Take trailer loading, for example.  There are plenty of horses at our barn who don't load well, although they get plenty of practice (at not loading well).  You see the same pattern - handler struggles for half an hour or more to get the horse on the trailer, eventually the horse gets on and off they go.  Sometimes you see the same horses and handlers week after week - but that makes sense since if you do the same thing - if you don't change what you're doing you're going to get the same result.  What I see them doing is taking their eye off the ball by interrupting their trailer loading to "make the horse work" - usually by lungeing in a circle.  This comes from the "make the wrong thing hard" line of thought which is often misinterpreted and misused, in my opinion, by a lot of folks.  What in the world, from the horse's point of view, does lungeing in a circle have to do with getting on a trailer?  I can see the horse thinking "you wanted me to get on the trailer, and now you want me to lunge in a circle?  Fine, I can do that."  Mark Rashid did an excellent post that relates to the subject of taking your eye off the ball - it's called Six Degrees of Separation and I highly recommend that you read it - it talks about stuff we've all done with our horses.  This concept applies to everything - if the horse spooks, focussing your attention and the horse's attention on the object of the spook - but wait - what were you and the horse working on (say trot with good rhythm and forward and softness) when the spook occurred?  That's where your focus should stay - not getting distracted by the spook is the key thing.  Same thing applies to ignoring what the horse is doing that you don't want and keeping your focus on what you do want.  And interrupting the task to "make the horse work" sure falls in the same category of separation from what you do want.

Second, most people seem to have a hard time breaking a task down into small pieces and seeing and rewarding small tries to build a chain that leads to the end result.  I always feel like asking these people (but won't unless asked for advice) - how do you tell your horse that he's made a try in the right direction, and what would that try look like?  I think their answer would likely be something along the lines of "I'll reward the horse when he gets on the trailer" - but they don't even do that, they close him up and head out.  Identifying small tries and giving the horse a reward - I usually give the horse a walk-around break, both to reward the try and also to give the horse mental processing time - breaks in the work are so important for that.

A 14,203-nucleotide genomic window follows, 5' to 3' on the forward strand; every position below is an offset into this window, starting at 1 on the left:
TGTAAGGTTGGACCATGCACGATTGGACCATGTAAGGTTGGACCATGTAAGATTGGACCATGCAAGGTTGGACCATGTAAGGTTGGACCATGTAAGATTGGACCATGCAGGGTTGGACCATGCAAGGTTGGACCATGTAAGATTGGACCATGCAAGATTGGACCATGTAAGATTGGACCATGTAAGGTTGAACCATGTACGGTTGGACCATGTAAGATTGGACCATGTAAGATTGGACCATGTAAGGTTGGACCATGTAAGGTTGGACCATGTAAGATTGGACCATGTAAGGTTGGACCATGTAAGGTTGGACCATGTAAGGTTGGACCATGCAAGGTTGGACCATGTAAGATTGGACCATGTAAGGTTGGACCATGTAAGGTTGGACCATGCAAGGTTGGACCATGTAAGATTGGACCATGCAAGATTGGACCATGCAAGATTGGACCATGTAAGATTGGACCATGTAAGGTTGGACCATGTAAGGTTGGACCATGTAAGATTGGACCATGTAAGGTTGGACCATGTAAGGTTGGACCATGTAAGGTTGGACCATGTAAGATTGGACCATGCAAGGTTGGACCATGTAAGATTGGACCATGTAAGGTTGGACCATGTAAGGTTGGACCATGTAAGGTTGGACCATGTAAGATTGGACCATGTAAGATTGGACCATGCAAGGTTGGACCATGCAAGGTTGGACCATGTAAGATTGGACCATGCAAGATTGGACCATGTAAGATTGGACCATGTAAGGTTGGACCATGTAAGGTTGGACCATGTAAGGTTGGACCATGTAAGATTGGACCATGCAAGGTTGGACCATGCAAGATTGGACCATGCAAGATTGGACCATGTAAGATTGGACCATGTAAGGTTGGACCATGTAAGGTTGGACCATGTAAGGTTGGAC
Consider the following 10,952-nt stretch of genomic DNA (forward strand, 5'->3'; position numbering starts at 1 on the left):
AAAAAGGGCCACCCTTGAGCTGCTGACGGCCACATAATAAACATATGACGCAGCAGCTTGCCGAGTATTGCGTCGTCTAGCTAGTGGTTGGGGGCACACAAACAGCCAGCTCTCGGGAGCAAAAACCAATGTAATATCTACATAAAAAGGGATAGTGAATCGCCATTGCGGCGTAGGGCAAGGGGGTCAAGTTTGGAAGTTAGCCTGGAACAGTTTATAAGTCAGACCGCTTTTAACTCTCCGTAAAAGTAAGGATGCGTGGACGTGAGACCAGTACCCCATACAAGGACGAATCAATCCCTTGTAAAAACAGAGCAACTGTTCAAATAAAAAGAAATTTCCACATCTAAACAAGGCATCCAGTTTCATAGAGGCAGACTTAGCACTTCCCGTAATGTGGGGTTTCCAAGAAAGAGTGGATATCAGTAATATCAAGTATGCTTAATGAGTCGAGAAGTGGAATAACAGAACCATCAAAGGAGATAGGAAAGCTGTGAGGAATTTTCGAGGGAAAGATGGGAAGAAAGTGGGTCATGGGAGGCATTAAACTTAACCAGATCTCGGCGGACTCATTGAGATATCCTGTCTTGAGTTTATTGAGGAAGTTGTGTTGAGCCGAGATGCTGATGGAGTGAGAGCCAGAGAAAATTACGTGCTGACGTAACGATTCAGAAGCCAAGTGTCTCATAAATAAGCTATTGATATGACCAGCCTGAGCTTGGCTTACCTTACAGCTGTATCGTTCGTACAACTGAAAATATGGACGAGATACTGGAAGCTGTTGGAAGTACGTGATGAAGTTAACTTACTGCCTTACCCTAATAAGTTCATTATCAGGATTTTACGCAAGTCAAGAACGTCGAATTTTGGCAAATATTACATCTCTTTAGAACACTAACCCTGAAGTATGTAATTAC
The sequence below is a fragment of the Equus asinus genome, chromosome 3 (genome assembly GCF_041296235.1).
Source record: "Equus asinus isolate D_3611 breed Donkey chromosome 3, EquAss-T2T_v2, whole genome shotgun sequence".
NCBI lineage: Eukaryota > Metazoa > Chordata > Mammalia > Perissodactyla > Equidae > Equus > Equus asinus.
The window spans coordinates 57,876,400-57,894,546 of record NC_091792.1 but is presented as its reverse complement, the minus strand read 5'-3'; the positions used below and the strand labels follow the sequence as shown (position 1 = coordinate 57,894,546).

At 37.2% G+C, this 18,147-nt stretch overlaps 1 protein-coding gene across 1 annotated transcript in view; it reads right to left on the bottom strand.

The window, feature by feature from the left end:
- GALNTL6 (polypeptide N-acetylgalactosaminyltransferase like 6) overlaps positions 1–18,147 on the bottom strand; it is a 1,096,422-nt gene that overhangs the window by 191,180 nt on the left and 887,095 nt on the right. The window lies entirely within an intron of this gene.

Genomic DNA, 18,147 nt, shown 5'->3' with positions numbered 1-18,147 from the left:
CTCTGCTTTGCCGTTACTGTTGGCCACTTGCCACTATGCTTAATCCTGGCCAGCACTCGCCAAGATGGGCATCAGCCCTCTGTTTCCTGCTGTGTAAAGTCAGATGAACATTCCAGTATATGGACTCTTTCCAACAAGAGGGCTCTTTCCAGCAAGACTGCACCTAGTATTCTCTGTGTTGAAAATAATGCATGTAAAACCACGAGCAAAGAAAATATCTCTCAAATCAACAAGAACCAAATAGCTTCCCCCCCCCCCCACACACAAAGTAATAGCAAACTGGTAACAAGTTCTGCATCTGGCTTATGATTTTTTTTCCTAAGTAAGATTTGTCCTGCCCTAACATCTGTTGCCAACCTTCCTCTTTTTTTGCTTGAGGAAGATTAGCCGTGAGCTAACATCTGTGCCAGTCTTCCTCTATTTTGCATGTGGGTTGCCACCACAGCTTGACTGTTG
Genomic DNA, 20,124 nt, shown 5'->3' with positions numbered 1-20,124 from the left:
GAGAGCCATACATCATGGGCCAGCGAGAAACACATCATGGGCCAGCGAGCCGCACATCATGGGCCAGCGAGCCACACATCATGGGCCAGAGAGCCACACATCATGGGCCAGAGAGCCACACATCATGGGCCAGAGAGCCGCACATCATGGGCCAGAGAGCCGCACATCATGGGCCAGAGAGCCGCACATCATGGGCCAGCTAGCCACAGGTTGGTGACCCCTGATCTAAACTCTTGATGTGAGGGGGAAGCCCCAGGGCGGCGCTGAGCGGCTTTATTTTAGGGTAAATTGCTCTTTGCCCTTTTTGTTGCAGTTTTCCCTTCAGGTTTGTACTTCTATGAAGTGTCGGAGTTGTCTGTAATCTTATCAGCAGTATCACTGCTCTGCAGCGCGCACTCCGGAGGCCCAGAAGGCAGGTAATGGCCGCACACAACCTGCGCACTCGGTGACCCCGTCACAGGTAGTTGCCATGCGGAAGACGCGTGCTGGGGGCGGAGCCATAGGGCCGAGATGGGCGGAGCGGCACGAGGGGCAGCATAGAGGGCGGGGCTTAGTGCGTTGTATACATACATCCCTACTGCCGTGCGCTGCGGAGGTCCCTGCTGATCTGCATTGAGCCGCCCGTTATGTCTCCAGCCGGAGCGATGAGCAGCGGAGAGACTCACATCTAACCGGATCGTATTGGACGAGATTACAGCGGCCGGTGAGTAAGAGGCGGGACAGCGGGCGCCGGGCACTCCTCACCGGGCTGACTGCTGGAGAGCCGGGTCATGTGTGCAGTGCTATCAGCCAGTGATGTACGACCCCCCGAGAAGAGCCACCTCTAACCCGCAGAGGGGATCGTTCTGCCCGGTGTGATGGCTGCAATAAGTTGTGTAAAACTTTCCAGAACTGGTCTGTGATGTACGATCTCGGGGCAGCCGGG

So, trailer loading.  (Side note - if your horse doesn't give to pressure and doesn't lead and handle well on the ground, trailer loading is likely to be a problem.) Say one of the horse's favorite things to do is to pull back when asked to load.  In that case, the first try I might reward would be just standing in the vicinity of the trailer on a loose lead - however close - it might be 5 feet away or it might be 20 feet away, whereever the horse can do it.  Start with where the horse is and build from there. I would verbally praise the horse and take it on a short walk away from the trailer.  Then I might reward a lean in the direction of the trailer without pulling back - it might take a while to get this but I'd just keep on patiently asking.  Then one step in the direction of the trailer, followed by praise and a walk-around.  You get the idea.  (I think it's also important to keep building the chain and not just drill and drill and drill the things the horse already knows - I see a bunch of this at my barn too, particularly when it comes to groundwork - there are lots of people who do the same routine with their horses over and over again - the horses are bored and they and the horses never progress - but that may be where the people are comfortable at this stage in their horsemanship.) If you just keep the pressure on and ask for more and more and more, without rewarding the tries, how's the horse ever going to build a chain of small tries that leads to the end result?

So for me, keeping my eye on the ball - what I want the horse to do and nothing but that - and breaking down the task and rewarding the small tries - even small breaks are so important for this - are the key things.